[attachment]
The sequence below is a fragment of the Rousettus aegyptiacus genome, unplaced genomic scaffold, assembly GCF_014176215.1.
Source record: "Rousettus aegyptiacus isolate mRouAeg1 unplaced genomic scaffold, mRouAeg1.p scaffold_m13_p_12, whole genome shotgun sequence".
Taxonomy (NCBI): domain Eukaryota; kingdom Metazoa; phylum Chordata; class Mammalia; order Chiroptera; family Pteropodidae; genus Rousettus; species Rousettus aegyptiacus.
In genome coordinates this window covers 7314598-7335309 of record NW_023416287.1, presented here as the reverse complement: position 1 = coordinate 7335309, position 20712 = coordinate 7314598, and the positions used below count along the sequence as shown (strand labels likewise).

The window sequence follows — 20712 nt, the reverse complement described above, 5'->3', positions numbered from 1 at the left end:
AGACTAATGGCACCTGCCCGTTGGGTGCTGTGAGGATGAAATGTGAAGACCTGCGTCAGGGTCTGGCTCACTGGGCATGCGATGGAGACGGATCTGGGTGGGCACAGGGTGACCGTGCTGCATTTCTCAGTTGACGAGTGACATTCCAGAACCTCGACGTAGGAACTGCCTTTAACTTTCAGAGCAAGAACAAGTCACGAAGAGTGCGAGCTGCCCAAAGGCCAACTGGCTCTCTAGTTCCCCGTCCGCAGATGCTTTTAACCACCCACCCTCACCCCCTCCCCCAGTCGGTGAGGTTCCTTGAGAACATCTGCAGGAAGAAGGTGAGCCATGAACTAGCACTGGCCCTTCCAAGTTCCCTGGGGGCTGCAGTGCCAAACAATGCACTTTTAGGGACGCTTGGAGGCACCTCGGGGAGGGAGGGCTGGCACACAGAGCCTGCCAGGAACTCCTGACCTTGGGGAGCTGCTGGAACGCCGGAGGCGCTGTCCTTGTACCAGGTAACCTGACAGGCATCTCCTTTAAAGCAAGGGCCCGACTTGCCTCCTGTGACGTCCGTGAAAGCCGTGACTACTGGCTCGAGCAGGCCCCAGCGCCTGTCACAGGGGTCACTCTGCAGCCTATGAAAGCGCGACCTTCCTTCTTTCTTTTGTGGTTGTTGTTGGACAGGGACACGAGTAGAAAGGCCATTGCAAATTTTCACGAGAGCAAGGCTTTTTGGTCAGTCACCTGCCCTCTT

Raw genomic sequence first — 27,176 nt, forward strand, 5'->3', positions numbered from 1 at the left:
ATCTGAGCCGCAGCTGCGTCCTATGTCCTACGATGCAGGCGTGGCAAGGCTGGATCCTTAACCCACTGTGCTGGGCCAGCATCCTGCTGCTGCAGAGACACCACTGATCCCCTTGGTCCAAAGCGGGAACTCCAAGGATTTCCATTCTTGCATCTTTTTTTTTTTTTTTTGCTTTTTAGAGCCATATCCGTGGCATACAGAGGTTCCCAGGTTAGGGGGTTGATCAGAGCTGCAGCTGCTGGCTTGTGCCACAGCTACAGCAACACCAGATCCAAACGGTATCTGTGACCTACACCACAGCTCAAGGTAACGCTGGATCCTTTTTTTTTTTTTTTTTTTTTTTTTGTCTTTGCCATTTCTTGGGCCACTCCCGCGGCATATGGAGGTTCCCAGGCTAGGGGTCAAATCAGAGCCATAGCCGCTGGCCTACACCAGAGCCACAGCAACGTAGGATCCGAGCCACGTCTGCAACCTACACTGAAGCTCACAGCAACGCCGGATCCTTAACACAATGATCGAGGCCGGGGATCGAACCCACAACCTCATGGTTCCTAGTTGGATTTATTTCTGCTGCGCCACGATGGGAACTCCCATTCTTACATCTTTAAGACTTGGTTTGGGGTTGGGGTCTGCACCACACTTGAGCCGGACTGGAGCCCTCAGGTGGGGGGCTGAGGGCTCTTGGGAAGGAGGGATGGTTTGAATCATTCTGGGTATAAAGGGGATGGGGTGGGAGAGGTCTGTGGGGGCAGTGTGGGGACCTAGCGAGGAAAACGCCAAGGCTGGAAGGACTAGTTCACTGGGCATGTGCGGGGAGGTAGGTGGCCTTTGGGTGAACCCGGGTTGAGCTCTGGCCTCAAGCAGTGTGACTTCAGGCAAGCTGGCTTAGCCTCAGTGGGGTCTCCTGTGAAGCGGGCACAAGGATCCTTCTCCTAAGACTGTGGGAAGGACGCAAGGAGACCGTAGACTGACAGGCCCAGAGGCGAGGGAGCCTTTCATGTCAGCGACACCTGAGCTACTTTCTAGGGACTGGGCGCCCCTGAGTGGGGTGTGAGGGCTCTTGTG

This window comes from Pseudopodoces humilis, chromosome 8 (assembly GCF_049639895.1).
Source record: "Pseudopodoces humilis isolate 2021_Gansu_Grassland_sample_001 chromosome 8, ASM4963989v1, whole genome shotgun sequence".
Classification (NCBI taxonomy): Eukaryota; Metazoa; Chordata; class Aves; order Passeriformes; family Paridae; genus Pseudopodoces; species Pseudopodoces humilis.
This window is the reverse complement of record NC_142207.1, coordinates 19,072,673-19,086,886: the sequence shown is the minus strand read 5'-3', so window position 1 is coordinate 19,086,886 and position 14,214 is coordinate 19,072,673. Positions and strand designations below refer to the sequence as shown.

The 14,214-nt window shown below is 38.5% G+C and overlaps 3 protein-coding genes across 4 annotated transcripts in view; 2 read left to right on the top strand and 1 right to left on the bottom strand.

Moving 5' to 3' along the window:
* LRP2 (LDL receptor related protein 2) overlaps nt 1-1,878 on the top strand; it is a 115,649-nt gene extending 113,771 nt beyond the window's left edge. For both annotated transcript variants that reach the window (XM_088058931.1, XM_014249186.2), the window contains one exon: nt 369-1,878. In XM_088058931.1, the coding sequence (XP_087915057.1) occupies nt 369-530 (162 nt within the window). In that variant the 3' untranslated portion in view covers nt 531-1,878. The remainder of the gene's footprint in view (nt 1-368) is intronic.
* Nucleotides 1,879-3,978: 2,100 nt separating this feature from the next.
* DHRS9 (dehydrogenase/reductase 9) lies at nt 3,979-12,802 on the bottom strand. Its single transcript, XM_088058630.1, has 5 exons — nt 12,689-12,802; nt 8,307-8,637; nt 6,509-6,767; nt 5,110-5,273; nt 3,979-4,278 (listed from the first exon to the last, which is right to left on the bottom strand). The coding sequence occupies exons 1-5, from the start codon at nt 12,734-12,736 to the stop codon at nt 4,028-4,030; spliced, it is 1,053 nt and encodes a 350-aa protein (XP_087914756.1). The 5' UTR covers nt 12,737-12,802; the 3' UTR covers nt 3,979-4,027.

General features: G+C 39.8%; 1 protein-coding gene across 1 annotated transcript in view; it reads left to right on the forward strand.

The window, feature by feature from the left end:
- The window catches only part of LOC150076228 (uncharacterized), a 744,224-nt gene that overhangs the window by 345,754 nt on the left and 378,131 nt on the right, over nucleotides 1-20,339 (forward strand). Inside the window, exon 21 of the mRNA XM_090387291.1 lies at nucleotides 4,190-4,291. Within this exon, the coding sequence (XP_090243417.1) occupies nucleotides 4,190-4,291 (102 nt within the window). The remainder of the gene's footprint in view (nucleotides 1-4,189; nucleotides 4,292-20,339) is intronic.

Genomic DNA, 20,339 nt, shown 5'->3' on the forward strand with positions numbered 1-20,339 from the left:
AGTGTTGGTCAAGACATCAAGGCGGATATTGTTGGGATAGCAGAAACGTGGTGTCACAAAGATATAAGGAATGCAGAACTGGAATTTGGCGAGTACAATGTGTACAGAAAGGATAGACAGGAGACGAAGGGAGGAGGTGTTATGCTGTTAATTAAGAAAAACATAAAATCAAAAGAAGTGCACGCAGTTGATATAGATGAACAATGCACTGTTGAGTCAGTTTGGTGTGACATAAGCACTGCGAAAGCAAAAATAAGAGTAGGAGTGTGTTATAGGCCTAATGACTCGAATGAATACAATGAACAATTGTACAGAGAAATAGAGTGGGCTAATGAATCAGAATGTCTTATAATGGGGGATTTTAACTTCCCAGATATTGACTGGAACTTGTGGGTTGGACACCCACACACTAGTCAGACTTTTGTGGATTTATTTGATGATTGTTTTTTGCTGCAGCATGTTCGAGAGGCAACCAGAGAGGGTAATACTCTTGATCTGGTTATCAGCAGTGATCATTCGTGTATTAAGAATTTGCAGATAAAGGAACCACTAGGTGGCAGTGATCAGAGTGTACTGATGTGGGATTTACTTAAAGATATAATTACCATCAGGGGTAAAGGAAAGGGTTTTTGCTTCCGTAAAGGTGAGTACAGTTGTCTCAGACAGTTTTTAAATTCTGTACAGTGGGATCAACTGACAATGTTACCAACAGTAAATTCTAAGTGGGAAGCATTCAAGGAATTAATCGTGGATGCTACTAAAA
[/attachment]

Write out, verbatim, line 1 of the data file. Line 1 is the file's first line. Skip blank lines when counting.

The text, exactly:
The sequence below is a fragment of the Rousettus aegyptiacus genome, unplaced genomic scaffold, assembly GCF_014176215.1.